California Democrats reached a budget deal late Sunday agreeing to pay for undocumented immigrants living in the country illegally to have full health benefits, while abandoning the $140 million water tax on residential customers.
Undocumented immigrants between the ages of 19 and 25 will be eligible for Medi-Cal, California’s health insurance program for the poor, disabled, and now for those living in the country and state illegally.
State officials estimate about 90,000 additional people will quality at a cost of $98 million per year, AP reported.
Gov. Gavin Newsom announced his plan in January to bring back the Affordable Care Act for Californians — Obama mandated health care — as well as cover the health care of young undocumented immigrants. “Newsom’s plan to reinstate the individual mandate to force healthy people to buy the state health insurance, is one way to fund this,” California Globe reported. The individual mandate imposes a hefty tax on those who choose not to buy health insurance.
Unresolved is Newsom’s plan to provide $800 million in tax refunds for low-income people – a state EITC – earned income tax credit, which provides an earnings subsidy to low income families with one child. To pay for this refund, Newsom proposed adopting some of the Trump federal tax code changes – and limiting deductions for business losses. Trump’s 2017 tax law cut the corporate tax rate, reduced personal rates across the board, and did away with the State-and-Local-Tax deduction known as the SALT deduction.
Public schools are always one of the state’s biggest budget slices. In Newsom’s budget California public schools will receive $102 billion next year. “When all funding sources are accounted for (federal, state and local), the budget package includes $97.2 billion for TK–12 education,” the California Department of Education reported last year.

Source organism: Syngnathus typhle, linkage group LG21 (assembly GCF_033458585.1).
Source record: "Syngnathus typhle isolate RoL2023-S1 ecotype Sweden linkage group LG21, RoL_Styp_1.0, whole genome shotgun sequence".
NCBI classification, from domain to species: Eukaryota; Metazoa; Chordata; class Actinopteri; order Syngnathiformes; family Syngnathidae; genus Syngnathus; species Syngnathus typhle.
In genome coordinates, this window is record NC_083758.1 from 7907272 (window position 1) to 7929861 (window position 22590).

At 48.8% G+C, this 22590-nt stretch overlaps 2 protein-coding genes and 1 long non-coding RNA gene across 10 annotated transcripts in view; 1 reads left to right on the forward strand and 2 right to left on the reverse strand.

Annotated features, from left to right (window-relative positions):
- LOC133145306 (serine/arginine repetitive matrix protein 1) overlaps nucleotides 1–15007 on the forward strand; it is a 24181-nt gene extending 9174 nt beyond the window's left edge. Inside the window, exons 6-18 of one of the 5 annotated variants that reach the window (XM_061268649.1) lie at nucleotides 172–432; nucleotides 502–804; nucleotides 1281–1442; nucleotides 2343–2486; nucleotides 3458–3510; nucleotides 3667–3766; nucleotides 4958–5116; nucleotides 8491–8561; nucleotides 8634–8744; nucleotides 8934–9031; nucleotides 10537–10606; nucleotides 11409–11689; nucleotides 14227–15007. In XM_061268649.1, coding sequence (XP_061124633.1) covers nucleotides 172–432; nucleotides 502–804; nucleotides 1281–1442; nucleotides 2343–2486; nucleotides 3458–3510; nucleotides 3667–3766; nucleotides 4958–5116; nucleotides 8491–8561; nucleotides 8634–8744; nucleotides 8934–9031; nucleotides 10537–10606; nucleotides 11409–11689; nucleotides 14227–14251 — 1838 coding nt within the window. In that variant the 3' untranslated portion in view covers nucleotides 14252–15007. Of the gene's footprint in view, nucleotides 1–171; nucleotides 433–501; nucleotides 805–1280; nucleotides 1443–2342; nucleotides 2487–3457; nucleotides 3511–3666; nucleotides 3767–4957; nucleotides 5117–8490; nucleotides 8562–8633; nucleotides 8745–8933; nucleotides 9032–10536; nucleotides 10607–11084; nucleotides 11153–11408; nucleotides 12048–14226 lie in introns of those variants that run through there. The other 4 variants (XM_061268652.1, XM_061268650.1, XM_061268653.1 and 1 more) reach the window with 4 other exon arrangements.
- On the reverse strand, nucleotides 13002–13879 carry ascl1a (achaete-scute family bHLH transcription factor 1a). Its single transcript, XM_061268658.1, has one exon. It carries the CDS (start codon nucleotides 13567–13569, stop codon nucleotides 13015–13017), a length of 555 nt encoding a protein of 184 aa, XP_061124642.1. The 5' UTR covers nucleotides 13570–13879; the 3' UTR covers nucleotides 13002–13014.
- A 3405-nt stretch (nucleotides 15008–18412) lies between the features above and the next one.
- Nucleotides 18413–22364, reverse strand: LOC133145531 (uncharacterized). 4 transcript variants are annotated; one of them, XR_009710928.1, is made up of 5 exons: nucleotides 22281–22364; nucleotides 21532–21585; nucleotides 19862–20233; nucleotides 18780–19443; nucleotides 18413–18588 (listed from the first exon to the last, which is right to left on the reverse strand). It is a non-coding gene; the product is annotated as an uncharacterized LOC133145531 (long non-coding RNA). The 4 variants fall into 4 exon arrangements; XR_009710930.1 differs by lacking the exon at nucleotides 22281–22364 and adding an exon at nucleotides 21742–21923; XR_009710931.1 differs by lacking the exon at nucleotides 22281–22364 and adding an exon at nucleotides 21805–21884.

Gov. Newsom proposed in his May Budget Revise $650 million in additional grants to homelessness agencies and local government to help fund emergency shelters, housing assistance, and new construction, adding up to $1 billion in spending on the homeless in the Golden State. This was approved by lawmakers in Sunday’s budget committee meeting.
The budget conference committee however, sent their approved budget bill package to the governor somewhat unfinished and with placeholder language, the way they do with spot bills.
“The Budget Conference Committee held lengthy meetings on Monday and Tuesday of last week to close out the differences the two houses had on the budget. Then the Governor’s office, through the Department of Finance, the Speaker of the Assembly and the President Pro Tem of the Senate spent the next few days hammering out various compromises with practically no input from the minority party,” wrote Sen. John Moorlach (R-Costa Mesa) Monday in his official blog.
California Globe understands there will be much negotiating and horse trading before the fiscal year end of June 30.
This is the new budget process that took on a life of its own once the majority vote budget and deadlines took place under Proposition 25 in 2010. Prop. 25 ended the requirement that two-thirds of the members of the California State Legislature had to vote in favor of the state’s budget in order for the budget to be enacted. Prop. 25 also requires state legislators to forfeit their pay in years where they have failed to pass a budget in a timely fashion, but this has never happened as lawmakers now send an unfinished budget to the governor, and negotiate until years’ end.
Once lawmakers realized that they could pass major state policy – not through the proper committee process which include public hearings, public oversight – but through a $1,000 appropriation in a trailer bill, too many of the big changes in the budget are now buried in massive quantities of text and decided behind closed doors.
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